Here are some things to keep in mind when preparing /staging your home, when your Realtor® offers advice or you are working with a stager directly.

  • It is not personal. We work towards a common goal – wanting to sell your home the highest price possible to the best qualified buyer/situation for your home. Suggestions such as “decluttering,” “removing personal items or expensive keepsakes,” etc. is to help make your home appear most neutral for all buyers. It is nothing against your style or your items. (We haven’t really had this experience people taking this too personally but I know people do.) We, and some Agents, have seen many comparable homes, knowing the competition. If an Agent or stager has a suggestion on how to neutralize your home, or what to do / change, chances are they know what buyers are looking for in your town or neighborhood or what “showing to sell” looks like, so to speak.
  • Similarly, remove personal items. Photographers we work with also state the importance of this for photos. Have your daughter’s name on the wall in her room in big letters? While your home is listed, you may want to remove personal touches such as that as well as family/friend photos if there are many and sport team memorabilia. Buyers want to be able to picture themselves in their next home and that suggestion helps with that.
  • Remove any items of importance from plain sight or remove completely from the home. This is pretty self explanatory but includes things such as jewelry, artifacts, keepsakes, all prescriptions, personal and work files…and mail, etc.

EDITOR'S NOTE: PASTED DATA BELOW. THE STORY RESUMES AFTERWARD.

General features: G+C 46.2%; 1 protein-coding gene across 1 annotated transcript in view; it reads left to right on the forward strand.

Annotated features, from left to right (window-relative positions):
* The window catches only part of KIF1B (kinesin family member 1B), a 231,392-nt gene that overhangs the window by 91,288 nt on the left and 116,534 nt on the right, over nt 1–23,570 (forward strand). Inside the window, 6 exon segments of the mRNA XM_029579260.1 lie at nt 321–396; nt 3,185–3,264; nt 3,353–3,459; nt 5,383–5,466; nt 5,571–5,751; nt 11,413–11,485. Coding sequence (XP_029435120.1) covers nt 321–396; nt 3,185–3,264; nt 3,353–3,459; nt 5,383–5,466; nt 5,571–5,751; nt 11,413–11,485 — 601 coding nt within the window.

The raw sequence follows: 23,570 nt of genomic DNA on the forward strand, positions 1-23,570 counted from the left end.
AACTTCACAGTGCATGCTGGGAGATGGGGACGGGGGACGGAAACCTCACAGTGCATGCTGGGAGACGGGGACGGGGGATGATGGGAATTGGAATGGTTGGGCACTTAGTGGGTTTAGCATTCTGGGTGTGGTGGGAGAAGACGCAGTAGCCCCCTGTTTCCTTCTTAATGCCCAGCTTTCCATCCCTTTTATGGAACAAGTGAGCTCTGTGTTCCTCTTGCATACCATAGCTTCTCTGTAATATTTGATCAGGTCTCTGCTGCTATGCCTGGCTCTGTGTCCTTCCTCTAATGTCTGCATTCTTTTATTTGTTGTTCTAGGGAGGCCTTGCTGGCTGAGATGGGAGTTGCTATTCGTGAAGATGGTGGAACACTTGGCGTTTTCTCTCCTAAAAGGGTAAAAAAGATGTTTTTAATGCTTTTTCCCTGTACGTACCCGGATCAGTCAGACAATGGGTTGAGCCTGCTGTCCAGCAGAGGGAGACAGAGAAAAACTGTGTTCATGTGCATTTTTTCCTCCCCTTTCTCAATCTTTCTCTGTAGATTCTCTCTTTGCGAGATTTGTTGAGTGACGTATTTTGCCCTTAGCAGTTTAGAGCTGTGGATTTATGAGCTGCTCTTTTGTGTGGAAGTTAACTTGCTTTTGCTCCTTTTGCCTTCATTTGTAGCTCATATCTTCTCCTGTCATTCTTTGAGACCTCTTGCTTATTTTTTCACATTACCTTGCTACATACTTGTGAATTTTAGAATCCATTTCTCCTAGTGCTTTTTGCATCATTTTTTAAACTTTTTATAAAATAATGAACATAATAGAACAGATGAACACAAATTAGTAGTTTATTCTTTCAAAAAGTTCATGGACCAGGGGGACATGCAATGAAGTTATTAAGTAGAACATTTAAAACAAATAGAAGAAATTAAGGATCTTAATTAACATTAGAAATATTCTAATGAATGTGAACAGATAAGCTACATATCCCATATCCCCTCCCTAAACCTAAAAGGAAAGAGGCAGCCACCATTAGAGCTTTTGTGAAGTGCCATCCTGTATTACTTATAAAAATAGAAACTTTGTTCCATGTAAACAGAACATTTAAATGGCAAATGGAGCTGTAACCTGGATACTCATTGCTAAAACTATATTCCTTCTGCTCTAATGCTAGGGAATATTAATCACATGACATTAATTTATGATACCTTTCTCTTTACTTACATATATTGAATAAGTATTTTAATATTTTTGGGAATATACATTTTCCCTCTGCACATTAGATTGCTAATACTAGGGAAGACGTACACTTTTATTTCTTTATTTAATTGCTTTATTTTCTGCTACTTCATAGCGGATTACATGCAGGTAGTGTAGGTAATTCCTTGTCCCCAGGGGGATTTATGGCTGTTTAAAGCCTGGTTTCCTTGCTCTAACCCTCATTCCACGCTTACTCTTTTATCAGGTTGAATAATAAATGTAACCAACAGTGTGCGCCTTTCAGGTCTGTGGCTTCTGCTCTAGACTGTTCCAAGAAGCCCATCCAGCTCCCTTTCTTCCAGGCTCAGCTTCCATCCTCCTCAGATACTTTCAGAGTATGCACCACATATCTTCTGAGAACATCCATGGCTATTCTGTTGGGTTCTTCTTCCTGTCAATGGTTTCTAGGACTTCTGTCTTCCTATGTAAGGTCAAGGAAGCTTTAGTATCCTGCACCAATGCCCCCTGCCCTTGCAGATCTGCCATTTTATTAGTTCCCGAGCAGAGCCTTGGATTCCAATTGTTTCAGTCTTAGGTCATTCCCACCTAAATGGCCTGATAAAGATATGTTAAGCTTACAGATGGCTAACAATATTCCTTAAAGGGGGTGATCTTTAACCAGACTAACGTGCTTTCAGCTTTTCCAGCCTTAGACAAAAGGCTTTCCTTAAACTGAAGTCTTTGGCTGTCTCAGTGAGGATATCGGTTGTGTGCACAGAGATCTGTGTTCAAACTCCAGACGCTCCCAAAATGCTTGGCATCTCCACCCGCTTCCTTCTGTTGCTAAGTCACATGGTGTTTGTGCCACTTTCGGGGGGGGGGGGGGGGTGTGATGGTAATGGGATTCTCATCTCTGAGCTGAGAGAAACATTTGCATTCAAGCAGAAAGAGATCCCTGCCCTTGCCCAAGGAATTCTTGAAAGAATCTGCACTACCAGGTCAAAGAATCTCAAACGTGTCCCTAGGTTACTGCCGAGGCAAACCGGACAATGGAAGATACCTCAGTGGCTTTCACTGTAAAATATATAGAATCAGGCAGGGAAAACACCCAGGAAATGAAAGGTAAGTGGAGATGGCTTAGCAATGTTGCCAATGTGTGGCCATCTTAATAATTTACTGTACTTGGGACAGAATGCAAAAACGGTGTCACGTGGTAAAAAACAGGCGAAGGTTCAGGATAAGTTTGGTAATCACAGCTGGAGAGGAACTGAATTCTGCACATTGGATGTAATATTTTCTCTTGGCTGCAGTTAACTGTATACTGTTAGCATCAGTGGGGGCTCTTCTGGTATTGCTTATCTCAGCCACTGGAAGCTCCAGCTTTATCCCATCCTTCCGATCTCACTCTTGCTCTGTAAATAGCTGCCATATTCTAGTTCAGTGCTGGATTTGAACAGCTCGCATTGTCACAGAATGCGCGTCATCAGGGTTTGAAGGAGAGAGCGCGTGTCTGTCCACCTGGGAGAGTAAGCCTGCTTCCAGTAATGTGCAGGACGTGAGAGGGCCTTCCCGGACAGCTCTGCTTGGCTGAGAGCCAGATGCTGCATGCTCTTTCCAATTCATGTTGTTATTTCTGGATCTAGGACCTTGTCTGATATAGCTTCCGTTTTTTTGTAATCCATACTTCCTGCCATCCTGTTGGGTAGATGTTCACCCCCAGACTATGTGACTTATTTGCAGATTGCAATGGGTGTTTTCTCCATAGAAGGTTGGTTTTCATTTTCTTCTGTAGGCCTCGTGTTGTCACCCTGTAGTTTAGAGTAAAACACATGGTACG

• Limit scents. Wicks, plugins, etc. may be needed but don’t overuse fragrance as it can bother some buyers (who may wonder what is being covered up).
  • Plan ahead. Contact an Agent when you are ready and believe it will be a good time to list a home. Also, if you are staging your home, allow adequate time for a stager to get your property ready for photos, to show, etc.
  • Make your home safe in all weather conditions. Is it rainy? Make sure you have a rug by the front door so people don’t slip on glossy tile (almost happened). Is is snowing or is there snow on the ground? Shovel / plow your driveway and sidewalk (happened before). Don’t expect people to view your home if they can’t get to it. Things like that can really bother buyers who make the trek out, motivated, to look at…and purchase…a home.
  • Make curb appeal…well, appealing. Add some plants, etc. to the front of your home (make sure it is clean and well-kept also) to make the buyer’s first impression a good one.

Tip: if you really want to move, you ultimately be moving anyway  so why not starting clearing out / donating / recycling / moving items today and not wait until you are about to move out?

This is not an all-inclusive list, just a guide.

View more staging tips here.

Written by the licensed marketing director.


Keeping Your Heating and Cooling System Running Smoothly


By Fran J.Donegan

Keeping your system running smoothly not only makes your home more comfortable, but also affects your monthly operating costs. Poorly maintained heating, ventilation and air-conditioning systems (HVAC) work harder, wasting energy and money.

Another great reason to keep HVAC systems at peak performance: When they fail, they tend to fail at the worst possible time, like the coldest night of the year or the middle of a sweltering heat wave. Problem is, most other failures will happen at the same time, that’s when HVAC contractors get backlogged, making it extremely difficult to get your issue resolved quickly.

Preventative Maintenance is Key!

Preventative maintenance is the key to keeping HVAC equipment running at peak efficiency. There are some important steps you, as the homeowner, can take.

First, find a reputable, qualified HVAC company to service your system annually.  You should schedule your system check-ups (also referred to as a tune-up or “clean and check”) just before the start of each heating and cooling season.  Experienced technicians can often spot issues before they cause a breakdown.